The great celestial clock was first to mark time, as daylight gives way to darkness and back to daylight with constancy and regularity. Other predictable occurrences provided markers for early men and probably more so women, whom we can imagine had to keep the family fed and recognise periods of fertility and infertility. These early populations referred to the Moon in order to divide the infinitely long into shorter sequences. No doubt they structured these intervals as seasons which, corresponding to the solstices and equinoxes, divided the year – a period of 365 and a quarter days (to simplify matters) that corresponds to a single orbit of our blue planet around the Sun. And so humankind mastered the first regulating organ in history.
The next step was to imagine a way to keep track of time over shorter intervals. Before mechanical clocks were invented, the apparent motion of the Sun above the horizon, and the shadow it cast, played a fundamental role. But all it takes is a single cloud and the delicate sweep of a shadow around a gnomon disappears, rendering this fabulous solar mechanism completely ineffective. The solution to these temporal hiccups came in the form of the clepsydra. This water-driven mechanism wasn’t the rudimentary, almost toy-like device that certain descriptions would have us believe; accounts left by Arabic scholars tell us that one of Ctesibius’s clepsydras could plausibly have regulated the Antikythera mechanism, which predicted astronomical phenomena through a complex system of gears and wheels.
From running water to the first oscillation
When a drop falls onto water, it produces ripples that spread across the surface with the regularity of a metronome – a motion that mathematicians were able to transform into an equation. What we tend to forget, however, is that these first water clocks weren’t simply pierced bowls emptying one into another. Floating pointers and gears meant they could divide time into measurable sequences. As Gerhard Dohrn-van Rossum points out in his book, History of the Hour: Clocks and Modern Temporal Orders, published by University Of Chicago Press (translator: Thomas Dunlap), the Cistercians were probably behind the first modern clocks with an autonomous regulator. It’s thought that the mechanism which prevented the striking train from running too fast (what we now call the governor) gave the first clockmakers the idea of using a similar mechanism to control the amount a gear turns in a given period. At the time of Bernard of Clairvaux, these mechanisms, part of an elaborate clepsydra, must have incorporated an organ similar to early foliots, whose branches carried weights that could be moved further from or nearer to the rotational axis to produce slower or faster oscillations. This is a reasonable hypothesis. Possibly the monks then wanted to replace the clepsydra, which froze over in winter, with a derivative of the water clock’s striking mechanism that no longer needed its hydraulic “engine”, instead using mechanical means to rationalise gravity. Through the wonder that are gears, gravity becomes a controlled rotational motion, then a translational motion through which a hammer strikes a bell and produces a sound. Because, let us not forget, in the twelfth and thirteenth centuries time was heard and not seen.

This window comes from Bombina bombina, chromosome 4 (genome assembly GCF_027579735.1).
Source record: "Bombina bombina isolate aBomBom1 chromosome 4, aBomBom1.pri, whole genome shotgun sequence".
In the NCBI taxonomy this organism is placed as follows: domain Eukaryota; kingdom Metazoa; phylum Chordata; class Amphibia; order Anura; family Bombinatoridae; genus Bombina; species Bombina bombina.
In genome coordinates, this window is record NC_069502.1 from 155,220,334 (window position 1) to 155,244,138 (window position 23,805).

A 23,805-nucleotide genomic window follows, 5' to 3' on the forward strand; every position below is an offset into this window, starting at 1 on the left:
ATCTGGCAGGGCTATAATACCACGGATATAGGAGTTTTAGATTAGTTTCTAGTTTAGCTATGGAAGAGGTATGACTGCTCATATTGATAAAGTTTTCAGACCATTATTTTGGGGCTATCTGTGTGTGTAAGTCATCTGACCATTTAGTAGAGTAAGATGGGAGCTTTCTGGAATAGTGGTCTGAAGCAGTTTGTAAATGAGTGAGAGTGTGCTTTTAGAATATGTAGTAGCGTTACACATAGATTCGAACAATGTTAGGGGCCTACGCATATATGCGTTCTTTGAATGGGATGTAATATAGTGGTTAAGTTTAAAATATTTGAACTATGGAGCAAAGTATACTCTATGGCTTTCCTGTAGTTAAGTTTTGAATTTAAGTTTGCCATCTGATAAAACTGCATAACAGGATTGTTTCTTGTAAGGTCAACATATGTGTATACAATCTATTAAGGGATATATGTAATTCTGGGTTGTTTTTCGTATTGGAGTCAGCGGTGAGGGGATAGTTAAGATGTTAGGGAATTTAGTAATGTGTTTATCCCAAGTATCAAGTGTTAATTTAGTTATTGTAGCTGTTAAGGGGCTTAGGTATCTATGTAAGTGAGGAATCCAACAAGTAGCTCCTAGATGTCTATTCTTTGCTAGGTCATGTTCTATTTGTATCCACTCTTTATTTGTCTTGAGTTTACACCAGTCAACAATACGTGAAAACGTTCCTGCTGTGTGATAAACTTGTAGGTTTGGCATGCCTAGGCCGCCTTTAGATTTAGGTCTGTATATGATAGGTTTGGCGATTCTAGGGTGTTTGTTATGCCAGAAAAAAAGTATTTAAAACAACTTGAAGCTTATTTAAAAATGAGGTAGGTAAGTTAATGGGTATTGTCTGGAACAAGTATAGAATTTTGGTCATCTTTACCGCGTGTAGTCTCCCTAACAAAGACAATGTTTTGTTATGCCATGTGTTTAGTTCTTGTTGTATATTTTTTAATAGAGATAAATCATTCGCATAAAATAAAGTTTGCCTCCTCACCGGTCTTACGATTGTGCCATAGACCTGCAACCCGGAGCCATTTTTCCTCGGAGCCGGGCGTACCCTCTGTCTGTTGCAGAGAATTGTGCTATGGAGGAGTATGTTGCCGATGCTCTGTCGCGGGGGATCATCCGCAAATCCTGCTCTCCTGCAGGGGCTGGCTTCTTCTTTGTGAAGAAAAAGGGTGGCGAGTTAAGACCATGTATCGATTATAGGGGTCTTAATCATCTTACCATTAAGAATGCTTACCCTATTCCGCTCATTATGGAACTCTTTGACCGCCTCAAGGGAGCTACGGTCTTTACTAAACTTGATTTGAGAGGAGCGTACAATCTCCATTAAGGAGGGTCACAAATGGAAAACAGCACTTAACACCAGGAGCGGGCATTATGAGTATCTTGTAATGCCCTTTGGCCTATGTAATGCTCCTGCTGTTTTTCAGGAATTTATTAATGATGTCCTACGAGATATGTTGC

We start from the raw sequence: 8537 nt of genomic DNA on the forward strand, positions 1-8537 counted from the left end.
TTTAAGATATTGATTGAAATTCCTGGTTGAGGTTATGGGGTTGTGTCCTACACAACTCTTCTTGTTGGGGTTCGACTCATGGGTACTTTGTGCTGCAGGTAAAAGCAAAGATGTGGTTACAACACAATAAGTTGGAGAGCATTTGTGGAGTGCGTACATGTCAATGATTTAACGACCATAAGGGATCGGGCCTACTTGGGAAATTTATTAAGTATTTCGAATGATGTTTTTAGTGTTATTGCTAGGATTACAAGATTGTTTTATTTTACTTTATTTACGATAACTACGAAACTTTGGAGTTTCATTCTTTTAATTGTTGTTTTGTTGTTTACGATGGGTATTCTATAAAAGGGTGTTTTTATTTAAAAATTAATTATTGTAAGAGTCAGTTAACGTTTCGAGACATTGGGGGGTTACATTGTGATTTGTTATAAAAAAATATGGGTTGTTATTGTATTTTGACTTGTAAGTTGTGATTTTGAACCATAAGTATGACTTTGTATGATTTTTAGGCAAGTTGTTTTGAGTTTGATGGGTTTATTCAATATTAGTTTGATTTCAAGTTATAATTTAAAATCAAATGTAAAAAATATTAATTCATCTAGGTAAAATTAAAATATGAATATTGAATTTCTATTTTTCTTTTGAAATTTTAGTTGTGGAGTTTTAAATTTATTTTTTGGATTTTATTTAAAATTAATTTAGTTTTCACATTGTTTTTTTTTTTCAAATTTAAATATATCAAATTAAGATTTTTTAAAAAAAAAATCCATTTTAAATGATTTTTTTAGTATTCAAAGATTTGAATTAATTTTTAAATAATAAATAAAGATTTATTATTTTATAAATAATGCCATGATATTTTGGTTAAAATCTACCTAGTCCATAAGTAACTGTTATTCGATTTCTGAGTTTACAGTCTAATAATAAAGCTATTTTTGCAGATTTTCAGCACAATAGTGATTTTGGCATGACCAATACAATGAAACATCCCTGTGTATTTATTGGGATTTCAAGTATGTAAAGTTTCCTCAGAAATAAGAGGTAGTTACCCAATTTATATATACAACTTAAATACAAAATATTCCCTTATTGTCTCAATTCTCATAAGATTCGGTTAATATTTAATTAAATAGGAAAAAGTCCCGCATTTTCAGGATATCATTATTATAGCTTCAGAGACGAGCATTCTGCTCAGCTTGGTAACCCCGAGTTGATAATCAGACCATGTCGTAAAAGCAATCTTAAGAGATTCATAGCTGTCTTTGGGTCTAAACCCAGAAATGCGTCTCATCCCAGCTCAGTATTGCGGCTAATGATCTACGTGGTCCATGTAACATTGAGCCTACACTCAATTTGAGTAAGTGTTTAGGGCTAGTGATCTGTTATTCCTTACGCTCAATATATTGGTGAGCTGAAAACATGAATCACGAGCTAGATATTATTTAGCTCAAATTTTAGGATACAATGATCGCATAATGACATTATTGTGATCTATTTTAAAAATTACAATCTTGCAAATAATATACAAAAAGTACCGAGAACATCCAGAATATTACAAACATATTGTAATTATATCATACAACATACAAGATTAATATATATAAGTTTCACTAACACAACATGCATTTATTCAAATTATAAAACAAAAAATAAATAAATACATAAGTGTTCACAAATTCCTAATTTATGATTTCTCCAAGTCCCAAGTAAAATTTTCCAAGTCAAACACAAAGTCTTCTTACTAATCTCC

Despite being essentially ill-suited to the job, the verge escapement remained in use longer than any other.
The verge escapement
Horology made a giant leap forward with the advent of the first ever regulator. Despite being essentially ill-suited to the job (with the single exception of the one John Harrison made with diamond pallets for his famous H4 marine chronometer), this verge or recoil escapement remained in use longer than any other and was built into every timekeeping instrument from the thirteenth century right up until the early eighteenth century – whether table clocks, longcase clocks or the very first watches. By briefly suspending the motion of the gears, which would otherwise spin at an uncontrolled rate, it imparts a steady rhythm to the timepiece in question.
This ingenious regulator, which was designed to equip a watch or clock powered by a spring coiled inside a barrel, sparked two further inventions intended to even out this mainspring’s force. They were the stackfreed (used chiefly before 1600 and mainly in German-speaking countries, it exerts an opposing friction on the mainspring) and the fusee – a cone with a helical thread of decreasing circumference that is connected to the barrel drum by a tiny chain, very fine cable or even a length of gut (the kind used on stringed instruments). Once the mainspring has been wound by the key, the barrel pulls on the fusee via the chain which, because of its position on the cone, maintains a constant force irrespective of the amount of tension in the mainspring (much like the gears on the back wheel of a bicycle).
Such a device – which can include a mechanism enabling the mainspring to be wound without losing torque, hence allowing the watch to keep on functioning during winding – is complex to produce. Without it, though, the verge escapement would be little more than wishful thinking, as the oscillations would be entirely subject to the power supplied by the mainspring. This combination of a mainspring coupled with a fusee-and-chain transmission and a verge escapement – two pallets that successively engage a tooth on a wheel that is mounted perpendicular to the main geartrain – was just about the only escapement in use until the 1650s. Note that the foliot with its two arms was gradually replaced during the sixteenth century by the annular balance. Less affected by different positions, it was just as sensitive to shocks and, in the absence of a spiral balance spring, equally lacking in precision.